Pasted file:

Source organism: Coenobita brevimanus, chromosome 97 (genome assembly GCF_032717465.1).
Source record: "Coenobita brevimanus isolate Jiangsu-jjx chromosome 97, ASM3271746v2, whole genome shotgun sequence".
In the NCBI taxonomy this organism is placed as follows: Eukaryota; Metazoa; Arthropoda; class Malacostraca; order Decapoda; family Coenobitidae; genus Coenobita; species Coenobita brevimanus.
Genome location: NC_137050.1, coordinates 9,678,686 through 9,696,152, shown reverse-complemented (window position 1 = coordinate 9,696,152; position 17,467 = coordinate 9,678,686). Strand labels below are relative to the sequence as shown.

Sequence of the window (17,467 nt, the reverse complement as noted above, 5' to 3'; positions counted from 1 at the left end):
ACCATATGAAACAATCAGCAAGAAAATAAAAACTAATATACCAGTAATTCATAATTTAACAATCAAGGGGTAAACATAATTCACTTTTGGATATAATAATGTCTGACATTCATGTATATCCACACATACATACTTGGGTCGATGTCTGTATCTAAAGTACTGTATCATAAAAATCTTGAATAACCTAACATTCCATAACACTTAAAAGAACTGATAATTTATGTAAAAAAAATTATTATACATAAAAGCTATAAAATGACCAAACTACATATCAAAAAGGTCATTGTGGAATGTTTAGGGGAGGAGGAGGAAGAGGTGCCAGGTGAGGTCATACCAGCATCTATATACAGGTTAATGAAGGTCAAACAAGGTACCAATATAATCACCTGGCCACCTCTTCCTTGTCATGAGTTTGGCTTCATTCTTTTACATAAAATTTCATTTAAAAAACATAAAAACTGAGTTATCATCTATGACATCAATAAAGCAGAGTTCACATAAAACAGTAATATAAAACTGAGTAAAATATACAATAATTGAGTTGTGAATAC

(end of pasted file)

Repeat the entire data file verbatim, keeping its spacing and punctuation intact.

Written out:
Source organism: Coenobita brevimanus, chromosome 97 (genome assembly GCF_032717465.1).
Source record: "Coenobita brevimanus isolate Jiangsu-jjx chromosome 97, ASM3271746v2, whole genome shotgun sequence".
In the NCBI taxonomy this organism is placed as follows: Eukaryota; Metazoa; Arthropoda; class Malacostraca; order Decapoda; family Coenobitidae; genus Coenobita; species Coenobita brevimanus.
Genome location: NC_137050.1, coordinates 9,678,686 through 9,696,152, shown reverse-complemented (window position 1 = coordinate 9,696,152; position 17,467 = coordinate 9,678,686). Strand labels below are relative to the sequence as shown.

Sequence of the window (17,467 nt, the reverse complement as noted above, 5' to 3'; positions counted from 1 at the left end):
ACCATATGAAACAATCAGCAAGAAAATAAAAACTAATATACCAGTAATTCATAATTTAACAATCAAGGGGTAAACATAATTCACTTTTGGATATAATAATGTCTGACATTCATGTATATCCACACATACATACTTGGGTCGATGTCTGTATCTAAAGTACTGTATCATAAAAATCTTGAATAACCTAACATTCCATAACACTTAAAAGAACTGATAATTTATGTAAAAAAAATTATTATACATAAAAGCTATAAAATGACCAAACTACATATCAAAAAGGTCATTGTGGAATGTTTAGGGGAGGAGGAGGAAGAGGTGCCAGGTGAGGTCATACCAGCATCTATATACAGGTTAATGAAGGTCAAACAAGGTACCAATATAATCACCTGGCCACCTCTTCCTTGTCATGAGTTTGGCTTCATTCTTTTACATAAAATTTCATTTAAAAAACATAAAAACTGAGTTATCATCTATGACATCAATAAAGCAGAGTTCACATAAAACAGTAATATAAAACTGAGTAAAATATACAATAATTGAGTTGTGAATAC